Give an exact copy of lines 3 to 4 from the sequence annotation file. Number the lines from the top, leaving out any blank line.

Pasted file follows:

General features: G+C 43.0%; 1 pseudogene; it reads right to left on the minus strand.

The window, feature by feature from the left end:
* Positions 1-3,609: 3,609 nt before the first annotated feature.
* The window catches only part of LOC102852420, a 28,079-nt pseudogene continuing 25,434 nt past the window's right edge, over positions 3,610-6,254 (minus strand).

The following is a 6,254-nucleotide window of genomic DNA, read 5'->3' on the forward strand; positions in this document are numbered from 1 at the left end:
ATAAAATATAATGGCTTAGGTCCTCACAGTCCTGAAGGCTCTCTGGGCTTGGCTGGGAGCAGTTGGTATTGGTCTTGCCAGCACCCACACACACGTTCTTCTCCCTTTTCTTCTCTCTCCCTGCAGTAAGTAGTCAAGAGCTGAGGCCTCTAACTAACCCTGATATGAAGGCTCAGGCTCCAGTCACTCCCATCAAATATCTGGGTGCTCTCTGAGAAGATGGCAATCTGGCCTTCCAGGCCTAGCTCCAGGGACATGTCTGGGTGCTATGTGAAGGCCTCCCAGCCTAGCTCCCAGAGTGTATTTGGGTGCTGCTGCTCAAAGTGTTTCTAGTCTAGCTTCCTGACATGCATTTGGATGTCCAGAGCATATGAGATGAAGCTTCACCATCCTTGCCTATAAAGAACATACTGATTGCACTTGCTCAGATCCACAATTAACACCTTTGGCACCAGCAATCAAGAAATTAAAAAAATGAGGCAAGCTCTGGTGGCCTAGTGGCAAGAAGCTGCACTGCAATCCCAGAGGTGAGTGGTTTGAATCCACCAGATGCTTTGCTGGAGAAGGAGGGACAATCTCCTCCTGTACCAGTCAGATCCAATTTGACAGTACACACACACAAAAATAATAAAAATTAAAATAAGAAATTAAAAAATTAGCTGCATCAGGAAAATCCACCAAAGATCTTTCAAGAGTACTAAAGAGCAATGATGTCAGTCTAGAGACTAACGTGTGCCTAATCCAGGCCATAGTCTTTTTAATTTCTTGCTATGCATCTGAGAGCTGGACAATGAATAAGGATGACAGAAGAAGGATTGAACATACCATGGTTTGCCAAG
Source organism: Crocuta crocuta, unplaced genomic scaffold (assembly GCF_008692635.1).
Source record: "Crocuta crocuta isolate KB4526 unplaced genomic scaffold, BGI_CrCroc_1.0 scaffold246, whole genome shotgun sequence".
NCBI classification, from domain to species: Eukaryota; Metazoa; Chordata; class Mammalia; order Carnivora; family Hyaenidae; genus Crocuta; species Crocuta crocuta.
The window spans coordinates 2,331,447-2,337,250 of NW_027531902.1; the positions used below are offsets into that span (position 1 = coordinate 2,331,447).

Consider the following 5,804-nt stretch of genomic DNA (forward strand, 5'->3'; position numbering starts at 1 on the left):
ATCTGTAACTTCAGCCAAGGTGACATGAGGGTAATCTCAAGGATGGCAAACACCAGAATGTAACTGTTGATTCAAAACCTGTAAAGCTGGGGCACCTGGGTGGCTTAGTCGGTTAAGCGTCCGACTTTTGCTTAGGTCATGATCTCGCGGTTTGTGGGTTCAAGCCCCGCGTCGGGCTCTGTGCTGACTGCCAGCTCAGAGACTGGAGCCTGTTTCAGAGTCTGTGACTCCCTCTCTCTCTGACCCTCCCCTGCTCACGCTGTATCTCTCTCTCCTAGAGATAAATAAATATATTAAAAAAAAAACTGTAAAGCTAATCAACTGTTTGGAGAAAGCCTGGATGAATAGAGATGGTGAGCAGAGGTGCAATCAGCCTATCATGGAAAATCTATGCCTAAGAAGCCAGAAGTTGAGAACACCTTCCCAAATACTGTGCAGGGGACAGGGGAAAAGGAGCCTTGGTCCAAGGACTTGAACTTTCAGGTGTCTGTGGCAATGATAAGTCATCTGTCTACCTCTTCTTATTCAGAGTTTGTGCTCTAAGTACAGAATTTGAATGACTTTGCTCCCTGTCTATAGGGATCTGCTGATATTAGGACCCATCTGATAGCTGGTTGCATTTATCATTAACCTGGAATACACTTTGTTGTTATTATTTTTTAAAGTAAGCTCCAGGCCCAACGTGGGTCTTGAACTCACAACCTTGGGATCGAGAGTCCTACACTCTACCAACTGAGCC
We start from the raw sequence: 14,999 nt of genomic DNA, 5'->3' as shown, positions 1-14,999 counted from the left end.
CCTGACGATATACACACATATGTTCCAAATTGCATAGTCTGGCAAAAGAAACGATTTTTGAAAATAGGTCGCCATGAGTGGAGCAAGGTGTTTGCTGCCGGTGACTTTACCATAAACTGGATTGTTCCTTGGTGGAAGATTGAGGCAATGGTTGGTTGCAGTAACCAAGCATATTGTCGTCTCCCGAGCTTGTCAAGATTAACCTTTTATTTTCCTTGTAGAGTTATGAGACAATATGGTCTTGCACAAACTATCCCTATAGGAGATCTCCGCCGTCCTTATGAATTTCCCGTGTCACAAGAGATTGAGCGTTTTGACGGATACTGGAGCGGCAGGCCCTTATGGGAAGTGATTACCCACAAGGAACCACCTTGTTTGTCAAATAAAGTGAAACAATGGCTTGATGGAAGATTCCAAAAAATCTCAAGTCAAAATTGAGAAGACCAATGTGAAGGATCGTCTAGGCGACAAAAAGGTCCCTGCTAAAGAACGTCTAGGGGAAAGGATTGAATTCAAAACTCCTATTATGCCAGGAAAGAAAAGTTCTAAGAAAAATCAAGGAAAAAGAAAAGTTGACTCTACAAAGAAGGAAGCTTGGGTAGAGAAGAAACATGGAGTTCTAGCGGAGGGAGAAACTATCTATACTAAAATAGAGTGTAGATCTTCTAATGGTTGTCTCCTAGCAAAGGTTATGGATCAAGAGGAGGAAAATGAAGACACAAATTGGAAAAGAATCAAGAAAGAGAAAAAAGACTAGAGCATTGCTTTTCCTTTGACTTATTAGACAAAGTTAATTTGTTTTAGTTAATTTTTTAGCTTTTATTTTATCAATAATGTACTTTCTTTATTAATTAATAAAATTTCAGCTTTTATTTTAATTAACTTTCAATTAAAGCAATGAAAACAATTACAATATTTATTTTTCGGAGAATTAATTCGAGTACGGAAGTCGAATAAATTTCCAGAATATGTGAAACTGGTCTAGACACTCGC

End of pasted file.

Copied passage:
* Positions 1-3,609: 3,609 nt before the first annotated feature.
* The window catches only part of LOC102852420, a 28,079-nt pseudogene continuing 25,434 nt past the window's right edge, over positions 3,610-6,254 (minus strand).